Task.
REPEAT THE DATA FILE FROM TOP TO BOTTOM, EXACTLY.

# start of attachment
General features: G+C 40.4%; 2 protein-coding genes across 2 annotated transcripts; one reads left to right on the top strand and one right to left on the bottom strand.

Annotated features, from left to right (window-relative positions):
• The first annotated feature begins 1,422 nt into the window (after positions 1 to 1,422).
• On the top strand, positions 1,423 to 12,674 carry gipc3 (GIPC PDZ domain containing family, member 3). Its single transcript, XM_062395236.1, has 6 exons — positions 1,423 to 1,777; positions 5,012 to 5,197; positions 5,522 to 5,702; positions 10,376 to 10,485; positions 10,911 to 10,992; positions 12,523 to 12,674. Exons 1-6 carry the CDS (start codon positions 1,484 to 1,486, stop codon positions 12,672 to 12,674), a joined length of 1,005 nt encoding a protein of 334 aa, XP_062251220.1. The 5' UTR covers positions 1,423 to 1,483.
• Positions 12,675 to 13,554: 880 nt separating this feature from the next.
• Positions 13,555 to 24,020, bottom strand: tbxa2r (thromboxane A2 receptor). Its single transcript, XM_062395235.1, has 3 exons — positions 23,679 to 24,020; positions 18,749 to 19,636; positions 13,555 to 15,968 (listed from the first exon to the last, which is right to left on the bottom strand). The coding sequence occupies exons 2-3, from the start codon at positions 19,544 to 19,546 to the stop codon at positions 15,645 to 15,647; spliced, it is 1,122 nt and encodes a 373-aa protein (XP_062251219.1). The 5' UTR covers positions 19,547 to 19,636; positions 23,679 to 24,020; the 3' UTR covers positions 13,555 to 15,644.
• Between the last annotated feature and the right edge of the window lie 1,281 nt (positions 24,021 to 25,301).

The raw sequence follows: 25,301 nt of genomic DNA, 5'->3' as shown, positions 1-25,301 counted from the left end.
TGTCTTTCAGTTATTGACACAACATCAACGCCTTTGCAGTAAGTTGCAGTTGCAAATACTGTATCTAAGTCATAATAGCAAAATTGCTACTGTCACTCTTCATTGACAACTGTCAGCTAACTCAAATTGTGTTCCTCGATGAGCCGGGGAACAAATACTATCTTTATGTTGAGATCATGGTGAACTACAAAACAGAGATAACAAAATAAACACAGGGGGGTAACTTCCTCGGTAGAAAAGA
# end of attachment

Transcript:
General features: G+C 40.4%; 2 protein-coding genes across 2 annotated transcripts; one reads left to right on the top strand and one right to left on the bottom strand.

Annotated features, from left to right (window-relative positions):
• The first annotated feature begins 1,422 nt into the window (after positions 1 to 1,422).
• On the top strand, positions 1,423 to 12,674 carry gipc3 (GIPC PDZ domain containing family, member 3). Its single transcript, XM_062395236.1, has 6 exons — positions 1,423 to 1,777; positions 5,012 to 5,197; positions 5,522 to 5,702; positions 10,376 to 10,485; positions 10,911 to 10,992; positions 12,523 to 12,674. Exons 1-6 carry the CDS (start codon positions 1,484 to 1,486, stop codon positions 12,672 to 12,674), a joined length of 1,005 nt encoding a protein of 334 aa, XP_062251220.1. The 5' UTR covers positions 1,423 to 1,483.
• Positions 12,675 to 13,554: 880 nt separating this feature from the next.
• Positions 13,555 to 24,020, bottom strand: tbxa2r (thromboxane A2 receptor). Its single transcript, XM_062395235.1, has 3 exons — positions 23,679 to 24,020; positions 18,749 to 19,636; positions 13,555 to 15,968 (listed from the first exon to the last, which is right to left on the bottom strand). The coding sequence occupies exons 2-3, from the start codon at positions 19,544 to 19,546 to the stop codon at positions 15,645 to 15,647; spliced, it is 1,122 nt and encodes a 373-aa protein (XP_062251219.1). The 5' UTR covers positions 19,547 to 19,636; positions 23,679 to 24,020; the 3' UTR covers positions 13,555 to 15,644.
• Between the last annotated feature and the right edge of the window lie 1,281 nt (positions 24,021 to 25,301).

The raw sequence follows: 25,301 nt of genomic DNA, 5'->3' as shown, positions 1-25,301 counted from the left end.
TGTCTTTCAGTTATTGACACAACATCAACGCCTTTGCAGTAAGTTGCAGTTGCAAATACTGTATCTAAGTCATAATAGCAAAATTGCTACTGTCACTCTTCATTGACAACTGTCAGCTAACTCAAATTGTGTTCCTCGATGAGCCGGGGAACAAATACTATCTTTATGTTGAGATCATGGTGAACTACAAAACAGAGATAACAAAATAAACACAGGGGGGTAACTTCCTCGGTAGAAAAGA